In addition, we found that the incubation of CIHPs with rhIL-1β and HIV-1 together is required to raise the level of APOL1 gene expression, as neither rhIL-1β nor HIV-1 alone induced a significant increase of its transcript when compared to control experiments (Fig. 4e). To verify whether the up-regulation of APOL1 expression in rhIL-1β-primed CIHPs is dependent on HIV-1 binding to DC-SIGN receptor, cells were pre-treated with a masking anti-DC-SIGN mAb before incubation with HIV-1. We found that the blocking of DC-SIGN induced a significant decrease of APOL1 gene expression, thus reversing the up-regulation of this apolipoprotein in response to simultaneous stimulation given by rhIL-1β and HIV-1 (Fig. 4f).

Discussion

The pathogenic role of APOL1 is emerging in several kidney diseases targeting podocytes and strong association between APOL1 high-risk Vs and progressive non-diabetic kidney disease [15, 26, 54], FSGS and HIVAN [1117] have been reported. The present study demonstrates that risk G1 and G2 variants of APOL1 enhances HIV-1 accumulation and persistence in human podocytes, and also contributes to spread infection to neighbor CD4pos T cells. This process is amplified by IL-1β, whose priming of human podocytes increases viral entry and, together with HIV-1 itself, up-regulates the APOL1 gene expression (Fig. 5).
Figure 5
Fig. 5

Mechanistic insights regulating HIV-1 entry and persistence in human podocytes. High levels of IL-1β both in tissues and in blood characterize acute and chronic HIV-1 infection and can prime human podocytes in the context of the inflamed microenvironment of kidney glomerula. Indeed, exogenous IL-1β enhances HIV-1 entry via the up-regulation of DC SIGN and induces the production/secretion of endogenous IL-1β. In turn, the presence of both IL-1β and HIV-1 increase the expression of APOL1 within podocytes. In this context, the non-risk WT variant of APOL1 is key to control viral accumulation within podocytes and limit HIV-1 boarding. On the other side, the alternative presence of the high-risk G1 or G2 polymorphic variants of APOL1 increase the accumulation of HIV-1 in podocytes, thus worsening the vicious pathogenic inflammatory loop in podocytes. This can explain, at least in part, the higher frequency of HIVAN in populations carrying the high-risk genetic variants of APOL1 gene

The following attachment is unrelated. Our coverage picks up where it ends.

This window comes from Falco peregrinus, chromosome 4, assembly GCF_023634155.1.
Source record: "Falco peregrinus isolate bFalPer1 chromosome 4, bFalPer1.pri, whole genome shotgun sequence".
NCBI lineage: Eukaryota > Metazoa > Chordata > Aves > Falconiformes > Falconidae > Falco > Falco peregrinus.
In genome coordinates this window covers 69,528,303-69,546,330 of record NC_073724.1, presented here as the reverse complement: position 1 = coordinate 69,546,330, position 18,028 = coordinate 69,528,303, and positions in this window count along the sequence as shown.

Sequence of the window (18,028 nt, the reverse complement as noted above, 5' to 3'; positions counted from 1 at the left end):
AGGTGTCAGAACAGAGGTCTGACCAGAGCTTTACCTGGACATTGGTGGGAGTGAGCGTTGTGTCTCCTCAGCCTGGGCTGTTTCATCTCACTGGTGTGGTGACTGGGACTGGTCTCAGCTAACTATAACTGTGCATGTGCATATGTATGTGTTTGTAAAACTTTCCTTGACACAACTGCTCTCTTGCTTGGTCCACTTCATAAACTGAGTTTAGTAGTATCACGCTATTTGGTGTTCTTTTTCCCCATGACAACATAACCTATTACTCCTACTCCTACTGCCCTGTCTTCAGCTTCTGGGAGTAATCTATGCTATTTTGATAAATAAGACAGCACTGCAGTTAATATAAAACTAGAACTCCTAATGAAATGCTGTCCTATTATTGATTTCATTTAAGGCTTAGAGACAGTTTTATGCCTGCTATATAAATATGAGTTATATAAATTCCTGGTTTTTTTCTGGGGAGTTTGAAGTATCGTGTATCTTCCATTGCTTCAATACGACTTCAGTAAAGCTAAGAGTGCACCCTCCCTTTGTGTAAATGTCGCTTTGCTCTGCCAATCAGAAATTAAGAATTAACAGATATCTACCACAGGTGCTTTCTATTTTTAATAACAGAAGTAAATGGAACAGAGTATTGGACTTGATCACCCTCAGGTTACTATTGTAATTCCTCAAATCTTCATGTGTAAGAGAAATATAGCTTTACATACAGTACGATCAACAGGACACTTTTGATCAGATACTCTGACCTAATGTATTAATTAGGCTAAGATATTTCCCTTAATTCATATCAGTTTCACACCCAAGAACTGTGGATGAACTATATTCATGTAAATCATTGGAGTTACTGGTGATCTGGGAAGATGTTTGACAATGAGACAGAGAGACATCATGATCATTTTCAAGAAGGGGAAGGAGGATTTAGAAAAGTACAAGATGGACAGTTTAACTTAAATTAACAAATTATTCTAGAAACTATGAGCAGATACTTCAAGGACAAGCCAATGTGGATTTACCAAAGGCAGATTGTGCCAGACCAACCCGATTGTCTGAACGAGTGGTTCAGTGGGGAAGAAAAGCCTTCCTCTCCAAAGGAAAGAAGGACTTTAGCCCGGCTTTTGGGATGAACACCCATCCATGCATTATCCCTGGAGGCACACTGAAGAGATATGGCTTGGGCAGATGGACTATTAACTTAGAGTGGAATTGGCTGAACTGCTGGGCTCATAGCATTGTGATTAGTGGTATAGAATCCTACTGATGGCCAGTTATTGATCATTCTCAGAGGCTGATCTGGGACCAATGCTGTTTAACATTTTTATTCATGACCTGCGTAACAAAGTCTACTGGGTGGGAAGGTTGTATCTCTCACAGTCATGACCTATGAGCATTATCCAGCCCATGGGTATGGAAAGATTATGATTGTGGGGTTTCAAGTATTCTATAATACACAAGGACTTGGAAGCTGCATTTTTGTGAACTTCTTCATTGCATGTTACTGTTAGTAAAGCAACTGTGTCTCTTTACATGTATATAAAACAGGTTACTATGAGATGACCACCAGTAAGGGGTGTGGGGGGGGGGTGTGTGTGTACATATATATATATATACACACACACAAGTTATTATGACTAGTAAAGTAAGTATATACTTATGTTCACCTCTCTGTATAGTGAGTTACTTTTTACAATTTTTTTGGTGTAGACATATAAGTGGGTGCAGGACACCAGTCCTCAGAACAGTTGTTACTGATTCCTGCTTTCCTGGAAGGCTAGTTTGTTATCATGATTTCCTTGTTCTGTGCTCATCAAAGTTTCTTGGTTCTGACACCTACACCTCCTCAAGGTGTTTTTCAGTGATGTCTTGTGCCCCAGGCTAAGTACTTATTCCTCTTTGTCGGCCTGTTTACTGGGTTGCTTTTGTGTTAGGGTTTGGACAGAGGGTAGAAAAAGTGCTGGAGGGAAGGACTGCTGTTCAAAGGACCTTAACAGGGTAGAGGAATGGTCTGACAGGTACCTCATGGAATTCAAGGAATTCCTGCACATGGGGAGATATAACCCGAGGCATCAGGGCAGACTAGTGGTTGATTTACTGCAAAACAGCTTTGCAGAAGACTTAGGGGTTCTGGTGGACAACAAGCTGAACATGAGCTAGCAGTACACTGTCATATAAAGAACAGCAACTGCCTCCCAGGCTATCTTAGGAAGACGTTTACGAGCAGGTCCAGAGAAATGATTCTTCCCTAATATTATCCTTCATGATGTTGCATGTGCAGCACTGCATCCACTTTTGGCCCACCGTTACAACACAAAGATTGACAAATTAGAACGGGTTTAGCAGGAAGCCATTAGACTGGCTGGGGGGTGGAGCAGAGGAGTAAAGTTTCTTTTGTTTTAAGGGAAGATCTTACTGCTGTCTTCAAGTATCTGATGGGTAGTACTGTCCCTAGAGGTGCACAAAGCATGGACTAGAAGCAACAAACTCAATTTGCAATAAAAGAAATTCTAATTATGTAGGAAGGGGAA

Previous in vitro studies reported that the over expression of APOL1 in podocytes induces lysosomal swelling and cell death with the G1 and G2 risk variants exerting stronger effects at a lower threshold compared to the non-risk WT APOL1 [55]. The present study first sought to examine the impact of APOL1 polymorphism in regulating HIV-1 trafficking in human podocytes. Indeed, these cells are able to capture HIV-1 that, instead of fully replicating to generate a productive infection, is rapidly degraded [42, 43]. We demonstrate here that the transfection of non-risk WT APOL1 allele in CIHPs decreases the intracellular concentration of HIV-1, thus highlighting that the WT variant of APOL1 serves as a natural anti-viral restriction factor in podocytes. Our additional experimental evidence showing that the expression of APOL1 is increased in rhIL-1β-primed podocytes following HIV-1 entry further supports this hypothesis. In this regard, it has been also shown that the anti-viral cytokine IFN-γ is able to greatly increase the expression of APOL1 [27] that, in turn, can target multiple steps of HIV-1 replication cycle in monocytes with the final result of inducing viral endocytosis and degradation within lysosome compartments [28]. Our data confirmed that also the stimulation of CIHPs with IFN-γ induce higher transcription levels of APOL1 that, as an intracellular protein, co-localize with Rab5 early endosomes. Of note, it has been already reported that Rab5 early endosomes regulate the homeostasis of endosomal pathway of podocytes [56], and that binding of HIV-1 to DC-SIGN leads to an internalization of the virus in early Rab5 positive endosomes [57]. These findings suggest that the IFN-γ-mediated up-regulation of APOL1, together with DC-SIGN-mediated uptake of the virus, likely play a major role in endocytic trafficking and degradation of HIV-1 also in human podocytes.